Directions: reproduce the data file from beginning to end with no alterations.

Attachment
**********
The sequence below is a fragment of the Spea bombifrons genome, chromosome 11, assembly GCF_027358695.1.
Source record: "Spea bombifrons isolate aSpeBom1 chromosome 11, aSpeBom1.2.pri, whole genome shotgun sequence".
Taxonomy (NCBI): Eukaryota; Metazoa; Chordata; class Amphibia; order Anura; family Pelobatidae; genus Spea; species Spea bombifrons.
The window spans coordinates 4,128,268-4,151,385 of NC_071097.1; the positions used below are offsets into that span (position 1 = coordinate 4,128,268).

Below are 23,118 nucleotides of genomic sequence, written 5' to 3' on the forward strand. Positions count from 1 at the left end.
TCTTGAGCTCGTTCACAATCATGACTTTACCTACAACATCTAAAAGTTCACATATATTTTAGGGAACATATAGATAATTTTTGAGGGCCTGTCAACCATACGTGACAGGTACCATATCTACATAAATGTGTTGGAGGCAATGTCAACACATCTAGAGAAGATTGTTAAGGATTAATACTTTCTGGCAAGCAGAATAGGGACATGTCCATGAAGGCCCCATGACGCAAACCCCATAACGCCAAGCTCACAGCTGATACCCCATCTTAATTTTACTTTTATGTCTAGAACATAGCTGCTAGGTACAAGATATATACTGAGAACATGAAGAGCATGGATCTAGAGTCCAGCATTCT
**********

The sequence below is a fragment of the Spea bombifrons genome, chromosome 11, assembly GCF_027358695.1.
Source record: "Spea bombifrons isolate aSpeBom1 chromosome 11, aSpeBom1.2.pri, whole genome shotgun sequence".
Taxonomy (NCBI): Eukaryota; Metazoa; Chordata; class Amphibia; order Anura; family Pelobatidae; genus Spea; species Spea bombifrons.
The window spans coordinates 4,128,268-4,151,385 of NC_071097.1; the positions used below are offsets into that span (position 1 = coordinate 4,128,268).

Below are 23,118 nucleotides of genomic sequence, written 5' to 3' on the forward strand. Positions count from 1 at the left end.
TCTTGAGCTCGTTCACAATCATGACTTTACCTACAACATCTAAAAGTTCACATATATTTTAGGGAACATATAGATAATTTTTGAGGGCCTGTCAACCATACGTGACAGGTACCATATCTACATAAATGTGTTGGAGGCAATGTCAACACATCTAGAGAAGATTGTTAAGGATTAATACTTTCTGGCAAGCAGAATAGGGACATGTCCATGAAGGCCCCATGACGCAAACCCCATAACGCCAAGCTCACAGCTGATACCCCATCTTAATTTTACTTTTATGTCTAGAACATAGCTGCTAGGTACAAGATATATACTGAGAACATGAAGAGCATGGATCTAGAGTCCAGCATTCT